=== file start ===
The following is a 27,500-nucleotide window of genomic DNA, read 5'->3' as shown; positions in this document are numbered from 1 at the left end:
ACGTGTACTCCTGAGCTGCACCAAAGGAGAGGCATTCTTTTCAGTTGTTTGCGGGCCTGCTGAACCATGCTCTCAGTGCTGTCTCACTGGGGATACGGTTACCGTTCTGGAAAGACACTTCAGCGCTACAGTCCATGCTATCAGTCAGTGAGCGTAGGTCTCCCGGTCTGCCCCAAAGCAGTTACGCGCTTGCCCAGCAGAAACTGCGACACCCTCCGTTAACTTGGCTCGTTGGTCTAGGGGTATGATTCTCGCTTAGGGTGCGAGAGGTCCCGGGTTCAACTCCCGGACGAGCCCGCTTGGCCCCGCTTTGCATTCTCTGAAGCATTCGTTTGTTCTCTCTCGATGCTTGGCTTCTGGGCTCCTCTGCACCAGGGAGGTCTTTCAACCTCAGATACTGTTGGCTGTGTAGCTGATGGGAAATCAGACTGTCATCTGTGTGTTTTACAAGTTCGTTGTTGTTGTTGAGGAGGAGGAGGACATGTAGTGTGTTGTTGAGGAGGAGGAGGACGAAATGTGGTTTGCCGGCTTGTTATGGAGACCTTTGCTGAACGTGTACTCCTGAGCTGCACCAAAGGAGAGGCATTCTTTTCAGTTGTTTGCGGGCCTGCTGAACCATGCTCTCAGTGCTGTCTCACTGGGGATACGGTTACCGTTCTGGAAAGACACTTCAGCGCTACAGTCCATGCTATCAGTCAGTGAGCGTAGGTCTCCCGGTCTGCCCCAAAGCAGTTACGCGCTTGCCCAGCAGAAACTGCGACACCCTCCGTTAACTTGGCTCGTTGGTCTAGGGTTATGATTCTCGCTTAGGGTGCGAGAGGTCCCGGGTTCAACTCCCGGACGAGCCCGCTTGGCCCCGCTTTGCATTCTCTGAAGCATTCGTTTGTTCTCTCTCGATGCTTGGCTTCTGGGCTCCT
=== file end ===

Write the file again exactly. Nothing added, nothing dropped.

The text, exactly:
The following is a 27,500-nucleotide window of genomic DNA, read 5'->3' as shown; positions in this document are numbered from 1 at the left end:
ACGTGTACTCCTGAGCTGCACCAAAGGAGAGGCATTCTTTTCAGTTGTTTGCGGGCCTGCTGAACCATGCTCTCAGTGCTGTCTCACTGGGGATACGGTTACCGTTCTGGAAAGACACTTCAGCGCTACAGTCCATGCTATCAGTCAGTGAGCGTAGGTCTCCCGGTCTGCCCCAAAGCAGTTACGCGCTTGCCCAGCAGAAACTGCGACACCCTCCGTTAACTTGGCTCGTTGGTCTAGGGGTATGATTCTCGCTTAGGGTGCGAGAGGTCCCGGGTTCAACTCCCGGACGAGCCCGCTTGGCCCCGCTTTGCATTCTCTGAAGCATTCGTTTGTTCTCTCTCGATGCTTGGCTTCTGGGCTCCTCTGCACCAGGGAGGTCTTTCAACCTCAGATACTGTTGGCTGTGTAGCTGATGGGAAATCAGACTGTCATCTGTGTGTTTTACAAGTTCGTTGTTGTTGTTGAGGAGGAGGAGGACATGTAGTGTGTTGTTGAGGAGGAGGAGGACGAAATGTGGTTTGCCGGCTTGTTATGGAGACCTTTGCTGAACGTGTACTCCTGAGCTGCACCAAAGGAGAGGCATTCTTTTCAGTTGTTTGCGGGCCTGCTGAACCATGCTCTCAGTGCTGTCTCACTGGGGATACGGTTACCGTTCTGGAAAGACACTTCAGCGCTACAGTCCATGCTATCAGTCAGTGAGCGTAGGTCTCCCGGTCTGCCCCAAAGCAGTTACGCGCTTGCCCAGCAGAAACTGCGACACCCTCCGTTAACTTGGCTCGTTGGTCTAGGGTTATGATTCTCGCTTAGGGTGCGAGAGGTCCCGGGTTCAACTCCCGGACGAGCCCGCTTGGCCCCGCTTTGCATTCTCTGAAGCATTCGTTTGTTCTCTCTCGATGCTTGGCTTCTGGGCTCCT